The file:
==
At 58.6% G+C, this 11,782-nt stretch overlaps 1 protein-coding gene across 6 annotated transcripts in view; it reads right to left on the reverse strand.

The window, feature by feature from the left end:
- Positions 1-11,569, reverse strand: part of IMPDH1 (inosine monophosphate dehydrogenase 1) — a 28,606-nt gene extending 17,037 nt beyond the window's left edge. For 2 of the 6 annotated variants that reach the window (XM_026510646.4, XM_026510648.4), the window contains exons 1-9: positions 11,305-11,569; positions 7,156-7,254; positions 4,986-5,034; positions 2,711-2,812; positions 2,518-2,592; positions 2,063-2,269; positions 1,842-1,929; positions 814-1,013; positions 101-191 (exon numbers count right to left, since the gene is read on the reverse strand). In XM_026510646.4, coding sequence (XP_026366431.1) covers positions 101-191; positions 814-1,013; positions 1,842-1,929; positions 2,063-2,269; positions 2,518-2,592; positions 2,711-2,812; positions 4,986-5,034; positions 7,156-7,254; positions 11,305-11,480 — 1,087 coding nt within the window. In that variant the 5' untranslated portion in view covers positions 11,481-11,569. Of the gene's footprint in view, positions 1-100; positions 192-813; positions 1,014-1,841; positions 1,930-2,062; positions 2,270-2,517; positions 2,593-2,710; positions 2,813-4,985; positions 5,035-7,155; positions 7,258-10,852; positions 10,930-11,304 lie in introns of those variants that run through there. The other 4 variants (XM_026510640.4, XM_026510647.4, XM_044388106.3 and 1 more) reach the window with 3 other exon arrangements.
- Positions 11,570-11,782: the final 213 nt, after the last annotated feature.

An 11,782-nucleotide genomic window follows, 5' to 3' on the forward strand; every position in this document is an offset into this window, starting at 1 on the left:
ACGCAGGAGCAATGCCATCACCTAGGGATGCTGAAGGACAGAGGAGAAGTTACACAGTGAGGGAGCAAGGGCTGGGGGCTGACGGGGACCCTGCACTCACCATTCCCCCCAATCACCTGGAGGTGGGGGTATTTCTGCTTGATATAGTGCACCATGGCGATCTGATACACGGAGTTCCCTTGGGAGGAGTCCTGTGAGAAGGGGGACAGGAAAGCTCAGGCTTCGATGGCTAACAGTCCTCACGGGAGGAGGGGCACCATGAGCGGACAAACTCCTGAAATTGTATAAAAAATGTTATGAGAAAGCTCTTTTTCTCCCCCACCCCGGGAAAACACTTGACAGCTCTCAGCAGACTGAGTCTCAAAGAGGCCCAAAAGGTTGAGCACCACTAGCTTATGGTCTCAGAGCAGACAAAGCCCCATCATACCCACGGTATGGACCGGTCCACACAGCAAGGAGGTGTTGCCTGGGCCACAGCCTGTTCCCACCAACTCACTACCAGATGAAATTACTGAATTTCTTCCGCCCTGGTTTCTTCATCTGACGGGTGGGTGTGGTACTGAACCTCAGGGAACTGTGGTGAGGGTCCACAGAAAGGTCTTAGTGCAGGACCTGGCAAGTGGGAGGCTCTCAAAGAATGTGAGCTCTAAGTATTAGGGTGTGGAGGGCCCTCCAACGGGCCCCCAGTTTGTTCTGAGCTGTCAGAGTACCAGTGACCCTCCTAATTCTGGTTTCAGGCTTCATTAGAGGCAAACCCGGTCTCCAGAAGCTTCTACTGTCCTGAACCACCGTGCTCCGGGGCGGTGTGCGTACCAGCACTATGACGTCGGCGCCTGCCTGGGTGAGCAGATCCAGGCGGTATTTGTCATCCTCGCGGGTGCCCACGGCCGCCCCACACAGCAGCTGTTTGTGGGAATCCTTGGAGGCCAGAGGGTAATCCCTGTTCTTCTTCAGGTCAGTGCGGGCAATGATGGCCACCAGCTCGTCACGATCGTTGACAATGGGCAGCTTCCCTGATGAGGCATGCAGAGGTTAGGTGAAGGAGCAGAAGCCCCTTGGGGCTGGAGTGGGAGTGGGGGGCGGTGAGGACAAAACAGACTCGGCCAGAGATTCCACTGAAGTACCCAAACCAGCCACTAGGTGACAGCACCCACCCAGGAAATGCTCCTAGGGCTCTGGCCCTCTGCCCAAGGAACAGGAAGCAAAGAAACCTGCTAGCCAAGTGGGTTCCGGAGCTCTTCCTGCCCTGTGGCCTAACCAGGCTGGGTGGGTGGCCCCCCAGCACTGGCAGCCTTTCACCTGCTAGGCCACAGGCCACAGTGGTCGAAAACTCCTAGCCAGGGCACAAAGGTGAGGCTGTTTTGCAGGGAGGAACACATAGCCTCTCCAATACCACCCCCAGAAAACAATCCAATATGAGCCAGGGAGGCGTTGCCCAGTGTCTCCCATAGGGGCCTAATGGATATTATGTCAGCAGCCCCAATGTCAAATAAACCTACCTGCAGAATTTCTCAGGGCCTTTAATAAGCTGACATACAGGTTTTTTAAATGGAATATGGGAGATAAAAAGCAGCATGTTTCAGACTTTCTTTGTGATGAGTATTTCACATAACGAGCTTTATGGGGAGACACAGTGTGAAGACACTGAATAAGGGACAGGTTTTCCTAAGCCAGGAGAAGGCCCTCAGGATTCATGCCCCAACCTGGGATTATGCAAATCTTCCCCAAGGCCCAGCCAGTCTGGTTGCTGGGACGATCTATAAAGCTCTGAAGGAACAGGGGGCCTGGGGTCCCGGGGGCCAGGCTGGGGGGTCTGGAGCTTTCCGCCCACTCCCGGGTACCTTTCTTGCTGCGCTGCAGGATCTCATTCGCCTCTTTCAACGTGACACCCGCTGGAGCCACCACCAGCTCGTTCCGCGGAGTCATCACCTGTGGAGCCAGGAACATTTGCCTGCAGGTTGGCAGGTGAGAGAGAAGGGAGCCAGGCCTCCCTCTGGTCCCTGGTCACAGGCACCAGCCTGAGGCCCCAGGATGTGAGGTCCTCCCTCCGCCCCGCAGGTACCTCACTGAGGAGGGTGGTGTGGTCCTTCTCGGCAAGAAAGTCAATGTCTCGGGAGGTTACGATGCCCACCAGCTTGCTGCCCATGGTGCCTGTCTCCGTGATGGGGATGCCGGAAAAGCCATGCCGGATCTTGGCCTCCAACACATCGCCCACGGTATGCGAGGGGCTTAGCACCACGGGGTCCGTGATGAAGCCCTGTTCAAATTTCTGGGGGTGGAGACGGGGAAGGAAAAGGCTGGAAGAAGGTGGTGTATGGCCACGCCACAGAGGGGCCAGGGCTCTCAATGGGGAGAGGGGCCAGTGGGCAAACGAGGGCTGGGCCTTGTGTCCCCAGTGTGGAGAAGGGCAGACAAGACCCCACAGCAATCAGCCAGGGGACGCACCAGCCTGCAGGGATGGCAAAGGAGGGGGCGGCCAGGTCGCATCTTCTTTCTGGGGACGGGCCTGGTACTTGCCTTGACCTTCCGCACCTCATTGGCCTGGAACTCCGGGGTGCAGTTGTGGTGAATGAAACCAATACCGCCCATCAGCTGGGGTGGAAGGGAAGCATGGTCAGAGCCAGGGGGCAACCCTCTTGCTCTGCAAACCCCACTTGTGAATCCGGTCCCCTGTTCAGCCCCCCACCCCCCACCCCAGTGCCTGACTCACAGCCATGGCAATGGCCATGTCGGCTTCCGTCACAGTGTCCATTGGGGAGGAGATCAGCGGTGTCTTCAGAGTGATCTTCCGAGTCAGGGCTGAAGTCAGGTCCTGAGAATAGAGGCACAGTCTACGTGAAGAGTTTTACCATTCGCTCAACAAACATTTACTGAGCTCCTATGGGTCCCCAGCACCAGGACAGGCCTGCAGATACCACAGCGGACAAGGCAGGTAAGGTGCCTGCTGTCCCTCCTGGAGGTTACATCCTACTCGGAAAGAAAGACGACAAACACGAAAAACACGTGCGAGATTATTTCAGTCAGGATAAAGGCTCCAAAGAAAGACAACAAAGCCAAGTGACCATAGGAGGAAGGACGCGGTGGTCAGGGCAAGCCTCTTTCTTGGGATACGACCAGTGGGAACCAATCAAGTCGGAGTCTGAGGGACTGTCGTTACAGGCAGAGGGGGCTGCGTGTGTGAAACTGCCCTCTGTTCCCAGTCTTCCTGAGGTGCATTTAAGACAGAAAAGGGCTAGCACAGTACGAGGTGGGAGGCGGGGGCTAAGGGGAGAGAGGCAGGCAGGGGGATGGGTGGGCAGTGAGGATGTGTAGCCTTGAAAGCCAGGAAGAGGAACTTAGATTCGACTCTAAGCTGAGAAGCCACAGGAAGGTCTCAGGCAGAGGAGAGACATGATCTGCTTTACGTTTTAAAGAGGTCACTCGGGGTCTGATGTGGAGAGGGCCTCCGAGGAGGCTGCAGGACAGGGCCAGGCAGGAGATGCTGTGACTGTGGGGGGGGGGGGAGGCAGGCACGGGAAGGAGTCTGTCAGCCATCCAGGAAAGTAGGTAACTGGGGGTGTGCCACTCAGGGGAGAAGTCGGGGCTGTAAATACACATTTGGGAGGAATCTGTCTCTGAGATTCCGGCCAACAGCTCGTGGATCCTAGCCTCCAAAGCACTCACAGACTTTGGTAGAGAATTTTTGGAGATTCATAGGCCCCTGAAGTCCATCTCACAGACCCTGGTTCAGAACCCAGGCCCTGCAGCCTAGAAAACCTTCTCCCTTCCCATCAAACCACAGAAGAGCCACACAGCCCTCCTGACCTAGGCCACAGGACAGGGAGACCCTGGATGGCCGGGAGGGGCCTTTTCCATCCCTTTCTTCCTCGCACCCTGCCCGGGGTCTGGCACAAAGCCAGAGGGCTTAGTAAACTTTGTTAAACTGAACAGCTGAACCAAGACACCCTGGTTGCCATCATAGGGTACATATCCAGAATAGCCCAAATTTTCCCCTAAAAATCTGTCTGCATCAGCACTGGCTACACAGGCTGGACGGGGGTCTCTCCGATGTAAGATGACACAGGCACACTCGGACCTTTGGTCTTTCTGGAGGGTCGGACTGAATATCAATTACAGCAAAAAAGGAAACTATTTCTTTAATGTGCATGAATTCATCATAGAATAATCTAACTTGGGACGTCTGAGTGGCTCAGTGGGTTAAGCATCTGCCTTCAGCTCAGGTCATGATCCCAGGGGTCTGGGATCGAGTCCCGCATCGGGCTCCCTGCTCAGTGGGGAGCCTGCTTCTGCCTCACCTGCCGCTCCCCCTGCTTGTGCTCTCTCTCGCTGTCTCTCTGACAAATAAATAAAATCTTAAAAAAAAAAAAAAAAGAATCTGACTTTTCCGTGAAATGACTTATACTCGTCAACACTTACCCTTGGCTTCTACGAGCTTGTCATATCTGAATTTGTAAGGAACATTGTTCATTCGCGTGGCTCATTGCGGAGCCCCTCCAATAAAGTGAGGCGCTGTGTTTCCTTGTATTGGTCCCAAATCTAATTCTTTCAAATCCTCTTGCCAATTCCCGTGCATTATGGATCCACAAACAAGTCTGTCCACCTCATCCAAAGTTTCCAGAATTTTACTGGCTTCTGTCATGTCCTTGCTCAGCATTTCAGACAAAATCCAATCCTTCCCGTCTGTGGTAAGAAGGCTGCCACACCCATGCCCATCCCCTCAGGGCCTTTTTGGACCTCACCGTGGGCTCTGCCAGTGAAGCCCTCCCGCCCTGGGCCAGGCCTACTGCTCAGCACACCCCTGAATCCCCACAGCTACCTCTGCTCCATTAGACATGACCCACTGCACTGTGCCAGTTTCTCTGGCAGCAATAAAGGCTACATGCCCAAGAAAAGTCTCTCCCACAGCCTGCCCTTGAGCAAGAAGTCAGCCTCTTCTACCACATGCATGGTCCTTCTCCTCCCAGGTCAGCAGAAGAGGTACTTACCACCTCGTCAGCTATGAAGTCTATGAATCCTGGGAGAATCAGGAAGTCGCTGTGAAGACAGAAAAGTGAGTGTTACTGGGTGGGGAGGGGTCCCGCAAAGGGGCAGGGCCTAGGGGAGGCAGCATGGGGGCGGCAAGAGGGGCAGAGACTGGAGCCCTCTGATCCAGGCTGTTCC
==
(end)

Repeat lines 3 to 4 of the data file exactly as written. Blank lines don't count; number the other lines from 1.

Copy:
- Positions 1-11,569, reverse strand: part of IMPDH1 (inosine monophosphate dehydrogenase 1) — a 28,606-nt gene extending 17,037 nt beyond the window's left edge. For 2 of the 6 annotated variants that reach the window (XM_026510646.4, XM_026510648.4), the window contains exons 1-9: positions 11,305-11,569; positions 7,156-7,254; positions 4,986-5,034; positions 2,711-2,812; positions 2,518-2,592; positions 2,063-2,269; positions 1,842-1,929; positions 814-1,013; positions 101-191 (exon numbers count right to left, since the gene is read on the reverse strand). In XM_026510646.4, coding sequence (XP_026366431.1) covers positions 101-191; positions 814-1,013; positions 1,842-1,929; positions 2,063-2,269; positions 2,518-2,592; positions 2,711-2,812; positions 4,986-5,034; positions 7,156-7,254; positions 11,305-11,480 — 1,087 coding nt within the window. In that variant the 5' untranslated portion in view covers positions 11,481-11,569. Of the gene's footprint in view, positions 1-100; positions 192-813; positions 1,014-1,841; positions 1,930-2,062; positions 2,270-2,517; positions 2,593-2,710; positions 2,813-4,985; positions 5,035-7,155; positions 7,258-10,852; positions 10,930-11,304 lie in introns of those variants that run through there. The other 4 variants (XM_026510640.4, XM_026510647.4, XM_044388106.3 and 1 more) reach the window with 3 other exon arrangements.
- Positions 11,570-11,782: the final 213 nt, after the last annotated feature.